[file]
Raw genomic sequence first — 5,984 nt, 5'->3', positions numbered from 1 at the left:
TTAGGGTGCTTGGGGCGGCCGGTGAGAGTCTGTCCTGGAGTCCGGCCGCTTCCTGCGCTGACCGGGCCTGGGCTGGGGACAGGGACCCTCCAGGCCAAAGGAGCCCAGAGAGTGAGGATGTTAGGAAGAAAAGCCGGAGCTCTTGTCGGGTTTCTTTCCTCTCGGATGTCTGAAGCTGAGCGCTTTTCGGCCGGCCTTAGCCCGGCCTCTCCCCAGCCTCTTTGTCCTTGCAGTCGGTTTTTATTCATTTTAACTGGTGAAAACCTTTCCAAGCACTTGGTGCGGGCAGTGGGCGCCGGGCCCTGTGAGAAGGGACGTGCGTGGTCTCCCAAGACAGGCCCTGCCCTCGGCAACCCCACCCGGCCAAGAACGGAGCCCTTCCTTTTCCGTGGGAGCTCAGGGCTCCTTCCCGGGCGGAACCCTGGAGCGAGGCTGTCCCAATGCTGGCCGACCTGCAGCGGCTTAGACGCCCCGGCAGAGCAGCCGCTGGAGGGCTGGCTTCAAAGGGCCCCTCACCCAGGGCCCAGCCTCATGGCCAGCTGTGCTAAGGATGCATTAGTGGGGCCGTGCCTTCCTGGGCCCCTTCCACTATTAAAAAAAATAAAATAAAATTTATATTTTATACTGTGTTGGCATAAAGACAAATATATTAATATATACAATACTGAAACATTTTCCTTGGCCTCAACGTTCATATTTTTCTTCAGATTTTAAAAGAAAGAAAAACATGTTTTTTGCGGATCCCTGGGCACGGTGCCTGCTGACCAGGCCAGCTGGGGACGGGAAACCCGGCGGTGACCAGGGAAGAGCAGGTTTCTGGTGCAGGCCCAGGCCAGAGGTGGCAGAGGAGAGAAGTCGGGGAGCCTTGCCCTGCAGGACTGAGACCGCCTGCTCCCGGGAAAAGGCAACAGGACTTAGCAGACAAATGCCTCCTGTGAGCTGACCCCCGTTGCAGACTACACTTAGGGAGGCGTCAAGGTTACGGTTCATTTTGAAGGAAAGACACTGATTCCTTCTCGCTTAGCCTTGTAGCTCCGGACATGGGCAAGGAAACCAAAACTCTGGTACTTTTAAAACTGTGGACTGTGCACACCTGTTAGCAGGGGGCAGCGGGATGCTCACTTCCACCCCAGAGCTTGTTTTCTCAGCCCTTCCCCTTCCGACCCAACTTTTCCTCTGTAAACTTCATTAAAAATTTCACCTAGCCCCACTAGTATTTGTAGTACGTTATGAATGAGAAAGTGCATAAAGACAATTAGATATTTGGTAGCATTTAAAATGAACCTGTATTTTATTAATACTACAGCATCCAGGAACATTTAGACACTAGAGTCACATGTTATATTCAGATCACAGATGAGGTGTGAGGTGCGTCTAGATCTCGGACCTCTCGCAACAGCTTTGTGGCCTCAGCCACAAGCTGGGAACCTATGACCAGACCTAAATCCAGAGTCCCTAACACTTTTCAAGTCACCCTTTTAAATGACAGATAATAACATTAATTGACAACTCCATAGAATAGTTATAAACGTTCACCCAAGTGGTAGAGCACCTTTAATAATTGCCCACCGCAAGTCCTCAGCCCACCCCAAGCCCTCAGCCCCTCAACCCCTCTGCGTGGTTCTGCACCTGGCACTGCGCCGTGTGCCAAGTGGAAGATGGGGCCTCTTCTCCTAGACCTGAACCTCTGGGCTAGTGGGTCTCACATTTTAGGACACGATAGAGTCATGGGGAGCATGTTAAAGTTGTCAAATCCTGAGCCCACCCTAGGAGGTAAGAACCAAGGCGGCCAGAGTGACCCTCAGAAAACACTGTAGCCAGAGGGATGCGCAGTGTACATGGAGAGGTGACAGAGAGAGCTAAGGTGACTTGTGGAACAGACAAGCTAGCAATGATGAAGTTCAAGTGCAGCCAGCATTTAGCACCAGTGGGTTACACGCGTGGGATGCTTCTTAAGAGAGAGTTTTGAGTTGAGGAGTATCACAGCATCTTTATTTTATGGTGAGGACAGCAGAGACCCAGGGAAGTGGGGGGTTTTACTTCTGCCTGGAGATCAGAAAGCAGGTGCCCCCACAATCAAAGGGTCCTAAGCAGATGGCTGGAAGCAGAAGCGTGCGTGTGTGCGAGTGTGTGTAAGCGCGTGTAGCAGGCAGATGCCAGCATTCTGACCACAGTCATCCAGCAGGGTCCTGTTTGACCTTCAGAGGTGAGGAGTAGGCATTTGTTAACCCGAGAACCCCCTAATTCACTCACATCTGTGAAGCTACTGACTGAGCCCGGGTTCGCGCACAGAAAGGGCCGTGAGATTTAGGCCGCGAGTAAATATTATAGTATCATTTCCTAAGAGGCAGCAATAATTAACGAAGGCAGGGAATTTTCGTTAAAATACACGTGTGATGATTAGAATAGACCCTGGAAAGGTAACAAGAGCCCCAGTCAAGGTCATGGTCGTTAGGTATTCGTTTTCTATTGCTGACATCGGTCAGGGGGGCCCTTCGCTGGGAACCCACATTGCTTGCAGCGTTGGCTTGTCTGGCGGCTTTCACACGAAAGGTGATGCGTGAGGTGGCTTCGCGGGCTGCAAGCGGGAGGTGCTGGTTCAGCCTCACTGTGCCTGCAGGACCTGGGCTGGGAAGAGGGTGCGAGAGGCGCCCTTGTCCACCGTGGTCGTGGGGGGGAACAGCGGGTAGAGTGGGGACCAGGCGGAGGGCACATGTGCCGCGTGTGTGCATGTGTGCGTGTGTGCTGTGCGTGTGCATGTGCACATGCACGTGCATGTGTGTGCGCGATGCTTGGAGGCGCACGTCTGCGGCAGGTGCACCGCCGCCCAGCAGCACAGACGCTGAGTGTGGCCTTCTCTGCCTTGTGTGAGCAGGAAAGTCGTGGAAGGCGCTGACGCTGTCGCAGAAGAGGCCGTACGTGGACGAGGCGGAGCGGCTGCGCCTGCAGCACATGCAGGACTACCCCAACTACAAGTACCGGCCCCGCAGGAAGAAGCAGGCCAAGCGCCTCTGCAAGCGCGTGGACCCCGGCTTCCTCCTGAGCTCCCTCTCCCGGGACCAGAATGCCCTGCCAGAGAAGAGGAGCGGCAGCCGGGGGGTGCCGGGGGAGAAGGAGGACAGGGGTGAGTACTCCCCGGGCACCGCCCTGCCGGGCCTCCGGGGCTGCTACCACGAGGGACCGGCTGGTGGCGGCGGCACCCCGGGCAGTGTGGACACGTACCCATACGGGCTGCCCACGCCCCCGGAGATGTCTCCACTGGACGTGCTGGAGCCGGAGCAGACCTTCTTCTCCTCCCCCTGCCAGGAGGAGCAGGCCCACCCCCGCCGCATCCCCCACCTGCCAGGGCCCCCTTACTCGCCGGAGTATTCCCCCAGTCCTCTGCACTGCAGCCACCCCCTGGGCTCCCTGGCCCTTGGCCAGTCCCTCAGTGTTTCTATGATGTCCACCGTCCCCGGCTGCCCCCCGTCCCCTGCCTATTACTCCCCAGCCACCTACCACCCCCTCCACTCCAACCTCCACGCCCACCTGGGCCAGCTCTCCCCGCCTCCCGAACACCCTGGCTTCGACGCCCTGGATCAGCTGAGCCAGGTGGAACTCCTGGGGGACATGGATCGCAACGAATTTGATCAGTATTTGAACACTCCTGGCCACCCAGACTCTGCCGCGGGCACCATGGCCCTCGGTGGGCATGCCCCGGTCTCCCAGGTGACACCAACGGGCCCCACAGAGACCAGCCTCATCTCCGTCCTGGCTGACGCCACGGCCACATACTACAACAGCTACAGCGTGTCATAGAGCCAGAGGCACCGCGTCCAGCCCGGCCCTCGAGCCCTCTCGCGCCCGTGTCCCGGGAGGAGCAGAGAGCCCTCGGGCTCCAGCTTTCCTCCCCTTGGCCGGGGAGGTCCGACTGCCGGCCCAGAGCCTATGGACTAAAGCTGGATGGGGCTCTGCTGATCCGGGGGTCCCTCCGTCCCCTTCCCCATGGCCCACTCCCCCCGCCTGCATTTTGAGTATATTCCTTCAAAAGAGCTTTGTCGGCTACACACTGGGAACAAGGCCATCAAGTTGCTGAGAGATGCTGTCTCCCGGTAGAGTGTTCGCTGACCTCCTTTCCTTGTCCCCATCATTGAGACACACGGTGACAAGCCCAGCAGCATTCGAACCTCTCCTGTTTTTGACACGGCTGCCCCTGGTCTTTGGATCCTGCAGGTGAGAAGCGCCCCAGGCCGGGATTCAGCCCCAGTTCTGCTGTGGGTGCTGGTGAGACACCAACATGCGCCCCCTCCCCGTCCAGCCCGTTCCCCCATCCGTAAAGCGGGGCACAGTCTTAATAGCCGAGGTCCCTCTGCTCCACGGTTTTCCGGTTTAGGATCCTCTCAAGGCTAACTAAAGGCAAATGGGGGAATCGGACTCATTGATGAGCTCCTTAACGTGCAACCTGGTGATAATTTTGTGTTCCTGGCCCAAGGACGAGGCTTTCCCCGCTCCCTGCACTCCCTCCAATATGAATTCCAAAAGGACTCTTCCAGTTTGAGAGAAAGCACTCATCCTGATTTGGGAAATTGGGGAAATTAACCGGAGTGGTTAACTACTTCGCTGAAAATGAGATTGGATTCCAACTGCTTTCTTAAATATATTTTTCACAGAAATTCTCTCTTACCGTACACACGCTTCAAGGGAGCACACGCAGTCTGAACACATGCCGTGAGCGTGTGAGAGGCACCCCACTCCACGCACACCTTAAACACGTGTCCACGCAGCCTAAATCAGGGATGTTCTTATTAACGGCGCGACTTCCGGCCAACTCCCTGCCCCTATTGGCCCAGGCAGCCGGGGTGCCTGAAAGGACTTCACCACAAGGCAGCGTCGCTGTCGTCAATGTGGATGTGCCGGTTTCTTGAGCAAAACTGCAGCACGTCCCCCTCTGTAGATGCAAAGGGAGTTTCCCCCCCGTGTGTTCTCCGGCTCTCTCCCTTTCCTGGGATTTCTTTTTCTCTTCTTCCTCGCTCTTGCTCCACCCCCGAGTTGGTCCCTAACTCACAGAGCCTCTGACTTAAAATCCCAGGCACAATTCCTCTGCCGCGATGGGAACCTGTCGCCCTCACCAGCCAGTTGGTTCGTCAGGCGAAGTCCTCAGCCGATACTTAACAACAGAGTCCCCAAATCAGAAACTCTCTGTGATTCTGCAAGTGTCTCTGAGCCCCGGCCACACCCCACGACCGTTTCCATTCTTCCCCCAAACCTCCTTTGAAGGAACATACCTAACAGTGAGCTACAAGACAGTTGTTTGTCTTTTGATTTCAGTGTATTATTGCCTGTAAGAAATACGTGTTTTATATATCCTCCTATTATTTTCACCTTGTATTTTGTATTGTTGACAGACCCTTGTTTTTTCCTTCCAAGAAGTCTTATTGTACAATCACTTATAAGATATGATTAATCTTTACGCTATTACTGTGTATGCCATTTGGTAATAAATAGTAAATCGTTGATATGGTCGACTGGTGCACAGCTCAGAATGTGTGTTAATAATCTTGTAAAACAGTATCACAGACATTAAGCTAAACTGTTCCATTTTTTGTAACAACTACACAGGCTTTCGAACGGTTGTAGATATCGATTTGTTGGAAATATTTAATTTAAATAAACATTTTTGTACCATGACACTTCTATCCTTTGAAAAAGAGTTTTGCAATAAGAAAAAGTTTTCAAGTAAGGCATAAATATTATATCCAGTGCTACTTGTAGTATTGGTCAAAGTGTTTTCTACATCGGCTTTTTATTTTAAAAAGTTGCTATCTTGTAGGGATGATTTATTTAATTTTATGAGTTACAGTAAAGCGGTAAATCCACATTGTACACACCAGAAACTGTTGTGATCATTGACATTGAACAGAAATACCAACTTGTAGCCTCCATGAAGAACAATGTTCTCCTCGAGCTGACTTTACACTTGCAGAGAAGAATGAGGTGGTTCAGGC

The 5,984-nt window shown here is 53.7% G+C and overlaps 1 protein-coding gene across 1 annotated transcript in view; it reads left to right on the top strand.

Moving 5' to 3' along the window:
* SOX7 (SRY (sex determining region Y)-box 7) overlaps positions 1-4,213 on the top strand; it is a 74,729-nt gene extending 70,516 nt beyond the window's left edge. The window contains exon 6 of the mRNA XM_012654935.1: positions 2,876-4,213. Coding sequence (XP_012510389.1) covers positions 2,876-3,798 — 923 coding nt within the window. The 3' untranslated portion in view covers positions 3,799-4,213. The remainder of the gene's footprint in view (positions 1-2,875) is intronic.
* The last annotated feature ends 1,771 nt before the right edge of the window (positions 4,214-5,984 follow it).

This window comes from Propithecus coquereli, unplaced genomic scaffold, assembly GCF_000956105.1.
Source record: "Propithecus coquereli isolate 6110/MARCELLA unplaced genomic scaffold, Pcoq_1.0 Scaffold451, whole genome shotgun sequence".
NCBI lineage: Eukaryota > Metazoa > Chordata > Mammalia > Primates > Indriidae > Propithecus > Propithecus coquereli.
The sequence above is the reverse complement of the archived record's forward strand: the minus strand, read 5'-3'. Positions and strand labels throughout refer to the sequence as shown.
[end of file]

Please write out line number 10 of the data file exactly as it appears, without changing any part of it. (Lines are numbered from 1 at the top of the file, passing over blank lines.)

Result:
The sequence above is the reverse complement of the archived record's forward strand: the minus strand, read 5'-3'. Positions and strand labels throughout refer to the sequence as shown.